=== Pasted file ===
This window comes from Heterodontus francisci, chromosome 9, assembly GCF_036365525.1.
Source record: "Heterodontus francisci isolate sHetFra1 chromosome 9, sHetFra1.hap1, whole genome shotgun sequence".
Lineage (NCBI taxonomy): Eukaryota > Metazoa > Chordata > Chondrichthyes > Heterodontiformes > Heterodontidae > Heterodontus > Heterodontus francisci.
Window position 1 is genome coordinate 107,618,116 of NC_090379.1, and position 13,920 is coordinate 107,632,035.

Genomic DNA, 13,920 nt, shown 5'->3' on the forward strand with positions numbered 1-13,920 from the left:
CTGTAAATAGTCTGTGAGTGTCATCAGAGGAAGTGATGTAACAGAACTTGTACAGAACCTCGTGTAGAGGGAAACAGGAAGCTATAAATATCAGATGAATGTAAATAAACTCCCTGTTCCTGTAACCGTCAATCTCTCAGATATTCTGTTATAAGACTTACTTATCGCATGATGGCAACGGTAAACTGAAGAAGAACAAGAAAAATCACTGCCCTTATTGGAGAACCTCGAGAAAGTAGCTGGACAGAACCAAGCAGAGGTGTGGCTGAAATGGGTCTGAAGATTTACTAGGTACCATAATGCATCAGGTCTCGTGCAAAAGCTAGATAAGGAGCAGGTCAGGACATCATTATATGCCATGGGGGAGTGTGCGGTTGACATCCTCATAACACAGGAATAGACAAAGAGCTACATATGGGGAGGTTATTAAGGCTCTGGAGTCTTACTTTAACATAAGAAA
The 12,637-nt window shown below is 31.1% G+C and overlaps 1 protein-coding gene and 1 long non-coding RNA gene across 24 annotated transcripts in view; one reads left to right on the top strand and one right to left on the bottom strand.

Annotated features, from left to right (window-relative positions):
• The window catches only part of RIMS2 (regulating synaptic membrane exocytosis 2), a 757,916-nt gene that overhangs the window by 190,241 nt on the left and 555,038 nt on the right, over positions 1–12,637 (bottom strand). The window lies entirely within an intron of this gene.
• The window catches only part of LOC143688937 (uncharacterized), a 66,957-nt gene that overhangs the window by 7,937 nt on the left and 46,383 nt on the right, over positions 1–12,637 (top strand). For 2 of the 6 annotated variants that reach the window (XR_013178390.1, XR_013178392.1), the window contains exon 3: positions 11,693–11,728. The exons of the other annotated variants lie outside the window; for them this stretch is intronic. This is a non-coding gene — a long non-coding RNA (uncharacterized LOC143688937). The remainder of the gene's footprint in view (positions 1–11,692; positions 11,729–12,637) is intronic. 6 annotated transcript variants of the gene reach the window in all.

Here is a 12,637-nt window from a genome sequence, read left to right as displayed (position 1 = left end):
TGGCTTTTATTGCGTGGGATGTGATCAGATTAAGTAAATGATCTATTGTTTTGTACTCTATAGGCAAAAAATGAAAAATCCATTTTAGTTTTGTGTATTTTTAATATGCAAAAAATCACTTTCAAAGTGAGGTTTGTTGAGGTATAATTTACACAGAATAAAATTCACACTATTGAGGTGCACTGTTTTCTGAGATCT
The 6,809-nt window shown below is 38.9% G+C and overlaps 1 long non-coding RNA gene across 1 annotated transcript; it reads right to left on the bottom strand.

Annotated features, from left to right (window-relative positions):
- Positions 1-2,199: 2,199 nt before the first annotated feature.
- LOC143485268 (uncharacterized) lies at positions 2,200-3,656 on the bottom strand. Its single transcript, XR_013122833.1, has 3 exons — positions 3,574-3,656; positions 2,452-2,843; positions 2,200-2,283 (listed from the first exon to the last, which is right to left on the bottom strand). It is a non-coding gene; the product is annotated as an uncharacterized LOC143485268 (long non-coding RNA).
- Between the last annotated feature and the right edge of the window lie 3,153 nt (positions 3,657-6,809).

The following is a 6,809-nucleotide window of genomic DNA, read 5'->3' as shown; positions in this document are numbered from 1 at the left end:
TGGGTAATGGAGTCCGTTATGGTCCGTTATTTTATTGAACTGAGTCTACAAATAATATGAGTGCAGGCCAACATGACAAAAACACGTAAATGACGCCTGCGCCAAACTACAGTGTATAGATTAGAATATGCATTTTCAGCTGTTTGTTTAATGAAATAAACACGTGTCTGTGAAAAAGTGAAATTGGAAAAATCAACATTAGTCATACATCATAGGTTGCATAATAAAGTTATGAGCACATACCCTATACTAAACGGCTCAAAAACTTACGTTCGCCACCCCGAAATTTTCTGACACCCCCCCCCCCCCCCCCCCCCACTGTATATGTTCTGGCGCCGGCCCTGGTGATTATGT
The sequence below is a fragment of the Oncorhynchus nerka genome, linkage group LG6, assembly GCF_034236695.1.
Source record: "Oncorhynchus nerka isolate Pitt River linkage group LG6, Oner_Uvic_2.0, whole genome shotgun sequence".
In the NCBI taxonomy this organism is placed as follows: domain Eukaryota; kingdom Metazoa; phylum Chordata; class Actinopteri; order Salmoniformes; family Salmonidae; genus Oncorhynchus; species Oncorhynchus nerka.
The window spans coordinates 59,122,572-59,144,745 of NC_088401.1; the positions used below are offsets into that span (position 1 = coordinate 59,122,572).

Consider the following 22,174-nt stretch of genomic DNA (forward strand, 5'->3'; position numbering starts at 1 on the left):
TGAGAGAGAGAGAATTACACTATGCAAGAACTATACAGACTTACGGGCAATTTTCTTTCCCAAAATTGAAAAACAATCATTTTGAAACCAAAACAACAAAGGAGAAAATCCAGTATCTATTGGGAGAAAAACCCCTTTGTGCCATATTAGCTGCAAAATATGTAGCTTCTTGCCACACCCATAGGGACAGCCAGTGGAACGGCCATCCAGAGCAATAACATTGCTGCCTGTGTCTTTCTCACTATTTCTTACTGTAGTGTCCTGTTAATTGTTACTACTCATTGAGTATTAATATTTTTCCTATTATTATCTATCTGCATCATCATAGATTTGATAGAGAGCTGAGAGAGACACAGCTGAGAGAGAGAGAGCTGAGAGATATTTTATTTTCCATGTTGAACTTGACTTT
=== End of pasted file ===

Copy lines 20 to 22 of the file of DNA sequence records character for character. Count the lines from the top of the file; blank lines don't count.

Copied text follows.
The sequence below is a fragment of the Oncorhynchus nerka genome, linkage group LG6, assembly GCF_034236695.1.
Source record: "Oncorhynchus nerka isolate Pitt River linkage group LG6, Oner_Uvic_2.0, whole genome shotgun sequence".
In the NCBI taxonomy this organism is placed as follows: domain Eukaryota; kingdom Metazoa; phylum Chordata; class Actinopteri; order Salmoniformes; family Salmonidae; genus Oncorhynchus; species Oncorhynchus nerka.